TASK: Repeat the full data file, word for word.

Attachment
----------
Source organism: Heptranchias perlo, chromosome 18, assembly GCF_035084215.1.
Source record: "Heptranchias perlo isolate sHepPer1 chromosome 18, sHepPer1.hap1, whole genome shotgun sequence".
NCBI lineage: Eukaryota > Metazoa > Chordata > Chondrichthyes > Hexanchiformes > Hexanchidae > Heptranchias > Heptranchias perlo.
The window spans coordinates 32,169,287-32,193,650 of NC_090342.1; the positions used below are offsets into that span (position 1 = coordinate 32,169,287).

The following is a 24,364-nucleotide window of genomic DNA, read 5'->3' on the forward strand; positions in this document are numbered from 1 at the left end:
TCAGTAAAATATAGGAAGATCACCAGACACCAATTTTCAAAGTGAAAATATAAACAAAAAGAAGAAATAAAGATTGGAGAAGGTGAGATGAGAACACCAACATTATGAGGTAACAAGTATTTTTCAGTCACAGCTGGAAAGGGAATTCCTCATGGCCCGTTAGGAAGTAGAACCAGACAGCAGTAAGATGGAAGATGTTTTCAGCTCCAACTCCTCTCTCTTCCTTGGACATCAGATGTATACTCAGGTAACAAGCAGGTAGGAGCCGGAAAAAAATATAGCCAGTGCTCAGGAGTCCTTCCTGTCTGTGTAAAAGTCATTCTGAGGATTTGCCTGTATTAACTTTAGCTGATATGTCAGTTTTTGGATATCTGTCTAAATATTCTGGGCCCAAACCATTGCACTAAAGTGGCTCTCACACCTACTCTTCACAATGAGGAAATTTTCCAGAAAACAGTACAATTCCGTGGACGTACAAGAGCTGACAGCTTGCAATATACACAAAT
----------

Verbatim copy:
Source organism: Heptranchias perlo, chromosome 18, assembly GCF_035084215.1.
Source record: "Heptranchias perlo isolate sHepPer1 chromosome 18, sHepPer1.hap1, whole genome shotgun sequence".
NCBI lineage: Eukaryota > Metazoa > Chordata > Chondrichthyes > Hexanchiformes > Hexanchidae > Heptranchias > Heptranchias perlo.
The window spans coordinates 32,169,287-32,193,650 of NC_090342.1; the positions used below are offsets into that span (position 1 = coordinate 32,169,287).

The following is a 24,364-nucleotide window of genomic DNA, read 5'->3' on the forward strand; positions in this document are numbered from 1 at the left end:
TCAGTAAAATATAGGAAGATCACCAGACACCAATTTTCAAAGTGAAAATATAAACAAAAAGAAGAAATAAAGATTGGAGAAGGTGAGATGAGAACACCAACATTATGAGGTAACAAGTATTTTTCAGTCACAGCTGGAAAGGGAATTCCTCATGGCCCGTTAGGAAGTAGAACCAGACAGCAGTAAGATGGAAGATGTTTTCAGCTCCAACTCCTCTCTCTTCCTTGGACATCAGATGTATACTCAGGTAACAAGCAGGTAGGAGCCGGAAAAAAATATAGCCAGTGCTCAGGAGTCCTTCCTGTCTGTGTAAAAGTCATTCTGAGGATTTGCCTGTATTAACTTTAGCTGATATGTCAGTTTTTGGATATCTGTCTAAATATTCTGGGCCCAAACCATTGCACTAAAGTGGCTCTCACACCTACTCTTCACAATGAGGAAATTTTCCAGAAAACAGTACAATTCCGTGGACGTACAAGAGCTGACAGCTTGCAATATACACAAAT